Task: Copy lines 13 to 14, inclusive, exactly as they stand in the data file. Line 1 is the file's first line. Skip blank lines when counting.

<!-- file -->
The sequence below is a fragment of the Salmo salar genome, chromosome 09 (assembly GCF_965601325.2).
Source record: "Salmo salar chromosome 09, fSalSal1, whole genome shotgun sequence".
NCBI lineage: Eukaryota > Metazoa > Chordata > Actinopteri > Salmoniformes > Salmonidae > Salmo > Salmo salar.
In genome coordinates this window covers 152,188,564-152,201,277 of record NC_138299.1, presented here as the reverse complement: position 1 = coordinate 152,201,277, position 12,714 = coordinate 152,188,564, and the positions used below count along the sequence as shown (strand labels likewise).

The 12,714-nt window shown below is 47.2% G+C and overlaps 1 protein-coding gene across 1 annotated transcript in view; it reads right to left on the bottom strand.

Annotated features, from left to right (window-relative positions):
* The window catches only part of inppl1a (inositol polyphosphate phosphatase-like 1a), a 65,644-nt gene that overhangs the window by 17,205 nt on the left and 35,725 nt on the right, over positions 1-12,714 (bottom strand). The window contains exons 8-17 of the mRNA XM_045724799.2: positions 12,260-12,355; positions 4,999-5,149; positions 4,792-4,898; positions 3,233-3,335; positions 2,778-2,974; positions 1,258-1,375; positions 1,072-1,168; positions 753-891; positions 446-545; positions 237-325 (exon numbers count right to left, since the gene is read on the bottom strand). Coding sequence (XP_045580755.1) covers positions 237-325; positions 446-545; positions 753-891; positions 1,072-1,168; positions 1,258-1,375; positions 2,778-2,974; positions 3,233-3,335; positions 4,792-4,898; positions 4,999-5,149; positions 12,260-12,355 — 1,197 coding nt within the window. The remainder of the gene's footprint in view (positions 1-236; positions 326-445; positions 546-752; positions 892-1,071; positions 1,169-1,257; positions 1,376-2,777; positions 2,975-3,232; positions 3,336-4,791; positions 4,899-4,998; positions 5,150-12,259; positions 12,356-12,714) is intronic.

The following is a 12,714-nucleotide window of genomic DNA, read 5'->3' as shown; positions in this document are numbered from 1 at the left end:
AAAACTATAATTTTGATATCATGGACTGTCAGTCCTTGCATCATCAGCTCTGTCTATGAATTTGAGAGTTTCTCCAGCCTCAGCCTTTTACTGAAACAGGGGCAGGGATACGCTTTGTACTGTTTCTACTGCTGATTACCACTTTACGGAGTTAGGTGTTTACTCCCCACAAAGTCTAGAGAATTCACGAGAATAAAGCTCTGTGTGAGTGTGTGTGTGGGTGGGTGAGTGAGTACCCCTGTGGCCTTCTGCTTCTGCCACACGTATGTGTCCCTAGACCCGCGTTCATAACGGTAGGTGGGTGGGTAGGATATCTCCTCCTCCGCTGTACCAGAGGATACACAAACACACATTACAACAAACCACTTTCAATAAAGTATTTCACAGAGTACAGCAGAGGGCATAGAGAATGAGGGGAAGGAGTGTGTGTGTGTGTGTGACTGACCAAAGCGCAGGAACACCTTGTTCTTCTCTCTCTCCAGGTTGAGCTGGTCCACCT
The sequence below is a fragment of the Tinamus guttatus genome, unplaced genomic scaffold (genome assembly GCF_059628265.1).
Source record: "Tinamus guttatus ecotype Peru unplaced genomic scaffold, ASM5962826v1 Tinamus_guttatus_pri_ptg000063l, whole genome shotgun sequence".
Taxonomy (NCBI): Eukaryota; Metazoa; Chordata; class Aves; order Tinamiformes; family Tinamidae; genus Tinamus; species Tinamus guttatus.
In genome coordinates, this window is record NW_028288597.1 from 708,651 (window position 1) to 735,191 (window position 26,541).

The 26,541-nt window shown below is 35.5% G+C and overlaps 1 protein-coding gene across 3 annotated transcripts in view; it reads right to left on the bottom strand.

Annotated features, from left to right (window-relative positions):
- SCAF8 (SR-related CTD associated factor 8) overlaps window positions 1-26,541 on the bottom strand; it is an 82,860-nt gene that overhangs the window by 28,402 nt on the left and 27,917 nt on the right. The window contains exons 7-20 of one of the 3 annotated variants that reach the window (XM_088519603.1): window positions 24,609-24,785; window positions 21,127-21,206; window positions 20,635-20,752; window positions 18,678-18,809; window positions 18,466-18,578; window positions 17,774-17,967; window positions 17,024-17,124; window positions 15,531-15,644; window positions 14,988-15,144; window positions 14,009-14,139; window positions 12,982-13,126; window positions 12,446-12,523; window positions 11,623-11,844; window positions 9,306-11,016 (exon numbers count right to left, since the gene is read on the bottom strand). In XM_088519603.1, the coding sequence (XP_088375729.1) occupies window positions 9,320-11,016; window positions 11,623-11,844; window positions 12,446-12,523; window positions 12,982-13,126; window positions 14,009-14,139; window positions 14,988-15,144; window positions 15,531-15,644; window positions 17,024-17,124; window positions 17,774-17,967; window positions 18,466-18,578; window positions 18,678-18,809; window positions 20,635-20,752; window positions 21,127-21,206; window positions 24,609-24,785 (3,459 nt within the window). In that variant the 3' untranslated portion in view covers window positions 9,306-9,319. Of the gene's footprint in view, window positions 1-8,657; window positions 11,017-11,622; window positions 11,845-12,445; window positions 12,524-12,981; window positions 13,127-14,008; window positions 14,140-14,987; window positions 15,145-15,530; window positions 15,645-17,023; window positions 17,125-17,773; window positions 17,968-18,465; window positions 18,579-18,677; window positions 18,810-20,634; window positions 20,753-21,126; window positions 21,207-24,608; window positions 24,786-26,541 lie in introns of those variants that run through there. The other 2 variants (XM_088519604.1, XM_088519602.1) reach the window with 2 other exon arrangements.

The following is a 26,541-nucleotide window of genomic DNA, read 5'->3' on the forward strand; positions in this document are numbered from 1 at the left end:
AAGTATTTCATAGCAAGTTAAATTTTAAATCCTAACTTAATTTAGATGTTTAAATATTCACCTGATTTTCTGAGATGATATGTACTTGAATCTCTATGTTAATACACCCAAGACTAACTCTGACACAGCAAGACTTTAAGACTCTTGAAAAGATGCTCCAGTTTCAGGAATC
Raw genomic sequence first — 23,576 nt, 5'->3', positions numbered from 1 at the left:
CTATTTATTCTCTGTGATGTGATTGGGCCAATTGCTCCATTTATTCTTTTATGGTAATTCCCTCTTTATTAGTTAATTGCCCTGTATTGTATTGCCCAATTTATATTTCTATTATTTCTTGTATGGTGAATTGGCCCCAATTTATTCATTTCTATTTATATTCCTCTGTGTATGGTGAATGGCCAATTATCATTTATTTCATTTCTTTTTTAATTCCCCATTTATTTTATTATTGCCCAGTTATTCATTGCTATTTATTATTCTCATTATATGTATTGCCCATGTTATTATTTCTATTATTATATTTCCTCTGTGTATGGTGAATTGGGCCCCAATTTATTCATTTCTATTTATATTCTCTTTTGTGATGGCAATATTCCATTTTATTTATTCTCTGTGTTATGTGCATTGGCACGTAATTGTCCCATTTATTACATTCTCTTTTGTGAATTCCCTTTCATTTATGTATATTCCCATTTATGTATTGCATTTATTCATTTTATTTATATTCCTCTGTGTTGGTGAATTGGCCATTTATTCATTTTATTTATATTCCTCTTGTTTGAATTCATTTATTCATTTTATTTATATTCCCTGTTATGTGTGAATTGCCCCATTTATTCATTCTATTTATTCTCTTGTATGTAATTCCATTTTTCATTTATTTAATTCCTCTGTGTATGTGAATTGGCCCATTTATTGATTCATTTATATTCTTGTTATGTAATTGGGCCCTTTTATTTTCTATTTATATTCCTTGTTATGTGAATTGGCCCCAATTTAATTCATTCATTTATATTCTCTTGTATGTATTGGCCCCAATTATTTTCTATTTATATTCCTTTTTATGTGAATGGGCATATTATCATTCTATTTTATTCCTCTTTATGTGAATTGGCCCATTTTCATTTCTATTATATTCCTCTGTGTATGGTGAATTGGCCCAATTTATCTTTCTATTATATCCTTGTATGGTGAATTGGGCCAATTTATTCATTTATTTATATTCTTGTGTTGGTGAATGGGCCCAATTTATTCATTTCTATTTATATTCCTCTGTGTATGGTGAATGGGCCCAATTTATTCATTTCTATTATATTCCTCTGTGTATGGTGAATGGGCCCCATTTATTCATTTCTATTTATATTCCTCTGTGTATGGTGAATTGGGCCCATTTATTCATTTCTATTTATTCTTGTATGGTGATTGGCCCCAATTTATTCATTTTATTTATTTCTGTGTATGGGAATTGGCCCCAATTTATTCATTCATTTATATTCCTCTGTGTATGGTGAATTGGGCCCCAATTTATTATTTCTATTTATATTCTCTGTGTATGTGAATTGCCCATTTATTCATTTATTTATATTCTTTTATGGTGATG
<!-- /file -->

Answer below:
In genome coordinates, this window is record NW_028288597.1 from 708,651 (window position 1) to 735,191 (window position 26,541).

The 26,541-nt window shown below is 35.5% G+C and overlaps 1 protein-coding gene across 3 annotated transcripts in view; it reads right to left on the bottom strand.